Global Conference on Health and Lifestyle 2019
Adapted from an ANN story – 14 July 2019 | From July 9 to July 13, 2019, the Health Ministries Department of the Seventh-day Adventist world church hosted its third Global Conference on Health and Lifestyle at Loma Linda University. The first Global Conference was held in Geneva in 2009 and has grown since. This was the first time the conference was held in the United States.
A number of characteristics distinguished this year’s conference from those in previous years. One of them is the university’s “vision 2020.” Next year, Loma Linda plans to unveil a brand-new hospital building, projected to be one of the most highly-engineered and modern in North America.
This was also the first time a department, such as Health Ministries, partnered with Possibility Ministries, a ministry which works with people who have special needs. Leaders from Health Ministries and Possibility Ministries hope this emphasis inspires people to integrate those with special needs into the everyday life of their church.
Focus This Year
The focus of this year’s conference was to enlighten people about the inextricable relationship of the mind, body, and spirit. The aim was to show how each aspect of our existence influences the other.
People often think of health as something purely physical. However, there’s a strong interaction between mental, physical, social, and spiritual health. Dr. Peter Landless, director of the Health Ministries department for the Seventh-day Adventist world church, holds this comprehensive inclusivity, represented in the Adventist Health message, should be discussed in the Adventist Church more.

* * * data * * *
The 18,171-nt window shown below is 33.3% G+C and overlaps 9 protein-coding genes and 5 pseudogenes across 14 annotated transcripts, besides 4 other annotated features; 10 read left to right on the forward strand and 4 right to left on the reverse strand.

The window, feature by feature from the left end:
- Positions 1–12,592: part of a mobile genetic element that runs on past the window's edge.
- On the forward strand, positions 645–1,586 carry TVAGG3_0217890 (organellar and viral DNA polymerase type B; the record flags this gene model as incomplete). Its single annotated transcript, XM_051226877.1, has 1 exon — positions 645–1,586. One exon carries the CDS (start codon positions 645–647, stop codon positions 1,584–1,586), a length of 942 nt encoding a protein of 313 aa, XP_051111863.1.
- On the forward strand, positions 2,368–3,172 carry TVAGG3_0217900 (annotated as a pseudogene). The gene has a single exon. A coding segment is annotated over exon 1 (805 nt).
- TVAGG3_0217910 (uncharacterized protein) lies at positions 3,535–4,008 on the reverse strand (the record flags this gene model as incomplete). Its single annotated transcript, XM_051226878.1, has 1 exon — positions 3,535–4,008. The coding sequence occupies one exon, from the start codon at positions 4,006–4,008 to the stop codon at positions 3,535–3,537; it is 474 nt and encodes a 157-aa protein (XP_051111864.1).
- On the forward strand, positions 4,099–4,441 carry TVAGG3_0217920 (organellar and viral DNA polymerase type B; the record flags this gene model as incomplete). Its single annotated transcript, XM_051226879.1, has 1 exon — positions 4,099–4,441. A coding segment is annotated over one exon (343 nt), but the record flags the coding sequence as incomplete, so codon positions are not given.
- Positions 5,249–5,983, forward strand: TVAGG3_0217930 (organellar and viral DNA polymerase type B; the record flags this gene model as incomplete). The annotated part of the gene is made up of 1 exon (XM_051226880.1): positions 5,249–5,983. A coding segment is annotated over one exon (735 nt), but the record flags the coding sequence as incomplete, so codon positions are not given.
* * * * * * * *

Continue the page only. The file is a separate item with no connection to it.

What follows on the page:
Dr. Landless feels a successful conference would mean people coming to the understanding that the Adventist Health message is a wholistic one. It isn’t just the body and what we eat. It is how we sleep, our controlled connectedness to cellular devices and other technology, and how we worship.
It would mean helping the audience grasp that the health message isn’t just a self-centered search for well-being but rather, is about improving our health so we can be of better service to others. E.G. White worded it like this, “The more perfect our health, the more perfect our work.”
Impact and Testimonies
The first two conferences in Geneva have had an undeniable impact on communities globally.
Williams Costa, director of communication for the Seventh-day Adventist world church, said, “It was amazing to see people from all around the world converging to promote preventative health. The reason for most sicknesses is that people are following the wrong lifestyle. Seeing so many nations come together to promote that message was extraordinary.”
On a trip to Europe, some people from the region told Dr. Peter Landless, “We’re sorry it’s not in Europe but it changed our lives and the approach to the way we think about health.”
While having the conference in the United States has an abundance of benefits, including this year’s venue being the beautiful campus of Loma Linda, it is a challenge to get people to attend from overseas due to the difficulty of obtaining visas.
When asked what would happen when the conference finished, Dr. Landless answered, “It’s not going to be finished until Jesus comes. The work continues. We’re not geared for running from event to event; this is a journey. This is a journey to inspire divisions, to inspire institutions, to inspire conferences, to inspire churches to continue this work all year round.”
He added the goal is for every church to be a community health center, and every member a health educator or medical missionary. “It’s important to understand that this is not an event-driven thing, but a journey that continues,” he clarified.
Adventists News Network (ANN) is the official news agency of the Adventist Church